But this is not the stuff that critics now love her for. In fact, it’s the stuff they mostly still don’t know what to do with. On more recent albums, and particularly since Norman Fucking Rockwell! (2019), Del Rey has complicated her previous limpet-like, ride-or-die presentation. She now manifests a more conventional and modern ambivalence towards the male sex — at least, sometimes. She has also become more maternal in her styling; less pouty, more seraphically sad and queenly in bearing and glances. And you can practically hear journalists breathing a sigh of relief.
The author of a recent tribute, for instance, talks glowingly about Del Rey’s recent albums and her kinship with Bob Dylan, Sylvia Plath, and Walt Whitman (“eternally constructing and destroying the ‘I’”), but not so much about the previous self-confessed kinship with Marilyn Monroe. Her first four albums are perfunctorily dismissed as showcasing a “much more conventional pop star… whose lyrics traded in self-aware stereotypes — fuck-me-daddy, glacé-cherry, Lolita-cum-Nancy-Sinatra pastiches”. The fantasy that Lolita-cum-Nancy-Sinatra pastiches ever counted as “conventional pop” in the 21st Century — and especially during years where Beyoncé, Katy Perry, Rihanna, and Nicki Minaj were Del Rey’s main chart rivals — speaks to the difficulty, for some, of assimilating the singer’s earlier output into their narratives of world-class artistry.
Previous commentators have also struggled to place Del Rey with respect to her swaggering, bombastic, “empowered” female contemporaries, singing about how exigent they are in bed or how they insist upon paying for all their own diamonds. For some more obtuse critics, this has meant that Del Rey’s work must be “anti-feminist” and “problematic”. In 2020, the artist defensively responded to such complaints, asking that the leniency shown to peers such as Minaj and Beyonce for hits “about being sexy, wearing no clothes, fucking, cheating etc” also be shown to her for songs about “feeling beautiful by being in love even if the relationship is not perfect”. Predictably, this intervention from the star only created a further opportunity for smug chiding from female journalists about new perceived crimes — now allegedly including cultural appropriation and anti-blackness.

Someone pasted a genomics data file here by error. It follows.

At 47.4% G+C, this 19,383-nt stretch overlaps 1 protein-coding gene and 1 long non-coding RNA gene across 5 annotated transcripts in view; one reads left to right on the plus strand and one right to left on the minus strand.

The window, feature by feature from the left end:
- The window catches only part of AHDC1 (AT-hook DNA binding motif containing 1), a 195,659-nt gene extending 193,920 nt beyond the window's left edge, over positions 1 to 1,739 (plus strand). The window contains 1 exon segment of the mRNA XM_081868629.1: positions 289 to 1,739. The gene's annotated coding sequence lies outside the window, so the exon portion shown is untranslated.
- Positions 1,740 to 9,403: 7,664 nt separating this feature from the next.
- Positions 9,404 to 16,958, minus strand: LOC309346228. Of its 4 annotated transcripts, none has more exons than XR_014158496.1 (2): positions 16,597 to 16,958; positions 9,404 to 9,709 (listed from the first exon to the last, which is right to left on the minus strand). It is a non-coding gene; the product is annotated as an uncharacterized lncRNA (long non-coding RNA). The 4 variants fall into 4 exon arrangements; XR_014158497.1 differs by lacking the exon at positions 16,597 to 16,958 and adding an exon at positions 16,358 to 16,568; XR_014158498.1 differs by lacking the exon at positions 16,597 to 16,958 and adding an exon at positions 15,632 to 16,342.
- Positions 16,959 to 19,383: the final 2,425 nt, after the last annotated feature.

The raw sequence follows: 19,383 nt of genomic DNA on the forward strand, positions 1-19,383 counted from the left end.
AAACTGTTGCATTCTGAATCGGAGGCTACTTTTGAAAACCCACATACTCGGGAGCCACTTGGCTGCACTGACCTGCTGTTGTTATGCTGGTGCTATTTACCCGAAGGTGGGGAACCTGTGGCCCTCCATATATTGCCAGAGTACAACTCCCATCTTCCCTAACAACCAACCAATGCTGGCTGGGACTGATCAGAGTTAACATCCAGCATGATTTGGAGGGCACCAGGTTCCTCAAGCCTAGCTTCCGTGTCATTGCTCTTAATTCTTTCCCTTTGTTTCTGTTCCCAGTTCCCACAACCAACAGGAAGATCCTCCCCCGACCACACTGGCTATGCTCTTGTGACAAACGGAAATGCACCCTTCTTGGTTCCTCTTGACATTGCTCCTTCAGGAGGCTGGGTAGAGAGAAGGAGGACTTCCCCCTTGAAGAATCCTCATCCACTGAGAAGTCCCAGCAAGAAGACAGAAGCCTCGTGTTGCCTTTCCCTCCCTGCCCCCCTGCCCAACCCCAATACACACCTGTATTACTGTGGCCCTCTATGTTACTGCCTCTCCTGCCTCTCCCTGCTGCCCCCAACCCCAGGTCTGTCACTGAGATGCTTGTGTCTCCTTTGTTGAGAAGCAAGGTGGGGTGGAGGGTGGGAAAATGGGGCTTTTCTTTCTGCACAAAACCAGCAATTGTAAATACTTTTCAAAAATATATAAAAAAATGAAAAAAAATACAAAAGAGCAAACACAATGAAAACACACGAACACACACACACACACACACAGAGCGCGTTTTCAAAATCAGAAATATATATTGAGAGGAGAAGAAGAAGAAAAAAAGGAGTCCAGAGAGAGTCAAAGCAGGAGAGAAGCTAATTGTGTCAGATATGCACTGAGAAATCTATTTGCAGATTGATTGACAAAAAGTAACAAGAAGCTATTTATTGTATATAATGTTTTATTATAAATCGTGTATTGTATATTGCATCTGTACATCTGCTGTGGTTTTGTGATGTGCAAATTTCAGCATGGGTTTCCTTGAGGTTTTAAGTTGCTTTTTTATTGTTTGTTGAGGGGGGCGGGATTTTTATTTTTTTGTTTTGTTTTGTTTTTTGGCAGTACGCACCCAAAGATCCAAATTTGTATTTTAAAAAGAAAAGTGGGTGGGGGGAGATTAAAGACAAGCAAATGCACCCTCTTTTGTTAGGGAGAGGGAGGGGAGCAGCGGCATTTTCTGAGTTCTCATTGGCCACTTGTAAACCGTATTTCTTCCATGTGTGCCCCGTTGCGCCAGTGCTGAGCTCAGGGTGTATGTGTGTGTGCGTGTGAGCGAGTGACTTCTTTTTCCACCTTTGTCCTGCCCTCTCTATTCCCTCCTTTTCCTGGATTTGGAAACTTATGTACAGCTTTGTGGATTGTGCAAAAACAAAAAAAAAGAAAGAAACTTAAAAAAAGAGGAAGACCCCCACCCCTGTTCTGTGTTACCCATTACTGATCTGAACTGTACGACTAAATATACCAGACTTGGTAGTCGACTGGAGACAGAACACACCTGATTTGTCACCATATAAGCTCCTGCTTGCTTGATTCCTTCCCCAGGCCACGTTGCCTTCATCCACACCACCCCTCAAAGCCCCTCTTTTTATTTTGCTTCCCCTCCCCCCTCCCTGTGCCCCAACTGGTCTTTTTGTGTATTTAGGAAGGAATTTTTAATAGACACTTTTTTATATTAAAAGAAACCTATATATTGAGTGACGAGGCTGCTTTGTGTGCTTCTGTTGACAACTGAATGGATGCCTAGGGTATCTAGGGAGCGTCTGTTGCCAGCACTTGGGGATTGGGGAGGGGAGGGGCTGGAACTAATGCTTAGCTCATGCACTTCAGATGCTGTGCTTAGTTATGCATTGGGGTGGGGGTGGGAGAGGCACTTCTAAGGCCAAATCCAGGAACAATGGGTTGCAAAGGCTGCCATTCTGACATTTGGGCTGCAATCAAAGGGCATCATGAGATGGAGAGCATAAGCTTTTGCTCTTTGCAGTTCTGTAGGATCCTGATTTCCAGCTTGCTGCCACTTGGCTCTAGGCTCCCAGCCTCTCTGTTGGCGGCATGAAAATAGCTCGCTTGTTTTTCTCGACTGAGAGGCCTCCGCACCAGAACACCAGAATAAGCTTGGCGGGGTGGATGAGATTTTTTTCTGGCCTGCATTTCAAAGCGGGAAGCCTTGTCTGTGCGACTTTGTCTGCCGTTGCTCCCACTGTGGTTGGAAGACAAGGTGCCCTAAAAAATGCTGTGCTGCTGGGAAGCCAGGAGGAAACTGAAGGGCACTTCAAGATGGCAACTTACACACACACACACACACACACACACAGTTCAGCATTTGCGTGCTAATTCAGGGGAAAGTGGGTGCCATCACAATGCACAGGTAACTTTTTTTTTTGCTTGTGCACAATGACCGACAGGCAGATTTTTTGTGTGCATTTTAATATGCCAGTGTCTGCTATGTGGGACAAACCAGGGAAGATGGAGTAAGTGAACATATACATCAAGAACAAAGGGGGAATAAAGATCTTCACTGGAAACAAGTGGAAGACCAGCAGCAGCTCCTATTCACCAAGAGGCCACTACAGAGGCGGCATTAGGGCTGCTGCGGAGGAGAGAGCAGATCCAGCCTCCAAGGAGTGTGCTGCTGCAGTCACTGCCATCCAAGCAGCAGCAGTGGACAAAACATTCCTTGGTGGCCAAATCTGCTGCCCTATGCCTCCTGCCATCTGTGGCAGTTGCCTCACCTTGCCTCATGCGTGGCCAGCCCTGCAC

Yet when Del Rey covers her heroine Nina Simone’s desperate song “The Other Woman”, like Simone before her she is tapping into a well of primitive, hopeless longing that transcends skin colour. When, in “Video Games”, she tells her lover with girl-child intonation that “You the bestest” and leans in for a “big kiss”, she is channelling the thrilled shiver of a sexy young woman who knows that her short skirt attracts more wolf whistles than anything she might have to say. The singer neither validates these feelings nor criticises them, but simply gives aural expression to what they are like from the inside — enhanced in the video by carefully selected visuals, mostly directed by her and her photographer sister, that draw on a wide repertoire of feminine guises from different times and places.
And the unease of commentators in response is striking. In the sort of world they would apparently prefer, songs by women artists monotonously boasting about sexual prowess, or about grinding in clubs for money, or about cynically using some hapless fool as a sugar daddy are perfectly fine — all good clean feminist fun for seven-year-old girls to use as twerking material in TikTok videos. But songs like Del Rey’s, authentically exploring the trade-offs between the agency and passivity, pleasure and pain lurking just underneath all such superficially “empowered” poses, definitely are not.
Sometimes, journalists try to recuperate Del Rey back into the mainstream feminist fold by representing her positive cultural value as demonstrating to the world the dark side of love, the better to help us “re-focus our agenda on the cultivation of self-love”. Some even like to present her as having been on a redemptive personal journey, making much of her having eventually decided to omit in performance a song lyric originally recycled for her song “Ultraviolence” from The Crystals (“He hit me and it felt like a kiss”).
But Del Rey stands in no need of our redemption, for she has not transgressed. She has simply shown us what is the case — the ecstasy and the agony of sex, love, and loss for many women, young and not-so-young — and has transfigured it into art. She has been knitting these things together from the very beginning. We should continue to cherish this truthful messenger from the dark, tear-soaked underground of female experience — not in spite of her uncomfortably neutral presentations of unfashionable femininity, but partly because of them.
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Source: UnHerd Read the original article here: https://unherd.com/